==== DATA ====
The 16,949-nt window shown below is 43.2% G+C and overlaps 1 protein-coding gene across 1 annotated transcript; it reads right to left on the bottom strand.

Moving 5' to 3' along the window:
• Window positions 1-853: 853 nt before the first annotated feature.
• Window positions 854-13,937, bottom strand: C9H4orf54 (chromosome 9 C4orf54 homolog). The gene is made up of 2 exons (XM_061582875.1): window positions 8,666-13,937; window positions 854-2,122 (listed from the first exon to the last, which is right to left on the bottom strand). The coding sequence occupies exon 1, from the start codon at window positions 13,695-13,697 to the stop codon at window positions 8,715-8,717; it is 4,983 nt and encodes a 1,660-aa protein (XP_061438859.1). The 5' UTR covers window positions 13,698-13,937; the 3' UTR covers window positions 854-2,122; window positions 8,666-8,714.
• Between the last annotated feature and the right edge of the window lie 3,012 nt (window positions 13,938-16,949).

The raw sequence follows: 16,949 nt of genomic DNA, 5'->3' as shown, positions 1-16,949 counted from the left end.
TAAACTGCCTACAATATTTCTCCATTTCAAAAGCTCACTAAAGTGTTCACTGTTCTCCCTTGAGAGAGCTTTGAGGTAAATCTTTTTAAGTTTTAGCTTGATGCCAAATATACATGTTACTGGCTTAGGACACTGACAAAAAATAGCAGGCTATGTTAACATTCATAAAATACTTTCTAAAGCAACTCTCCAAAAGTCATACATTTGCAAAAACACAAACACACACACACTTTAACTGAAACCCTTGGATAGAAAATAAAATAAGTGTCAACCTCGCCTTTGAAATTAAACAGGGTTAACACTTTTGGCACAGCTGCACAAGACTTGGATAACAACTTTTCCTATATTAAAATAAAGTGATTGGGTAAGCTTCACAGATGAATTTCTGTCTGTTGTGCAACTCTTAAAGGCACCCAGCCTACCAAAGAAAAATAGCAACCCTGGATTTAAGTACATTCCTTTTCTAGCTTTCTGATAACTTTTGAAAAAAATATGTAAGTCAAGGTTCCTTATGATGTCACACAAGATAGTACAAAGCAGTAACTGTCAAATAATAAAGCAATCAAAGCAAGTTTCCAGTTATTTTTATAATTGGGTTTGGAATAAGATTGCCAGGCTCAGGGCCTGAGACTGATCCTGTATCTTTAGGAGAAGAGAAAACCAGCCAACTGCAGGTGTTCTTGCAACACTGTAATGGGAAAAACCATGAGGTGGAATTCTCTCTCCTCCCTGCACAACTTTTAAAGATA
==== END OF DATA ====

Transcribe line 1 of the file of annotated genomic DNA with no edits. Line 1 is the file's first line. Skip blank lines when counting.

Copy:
The 16,949-nt window shown below is 43.2% G+C and overlaps 1 protein-coding gene across 1 annotated transcript; it reads right to left on the bottom strand.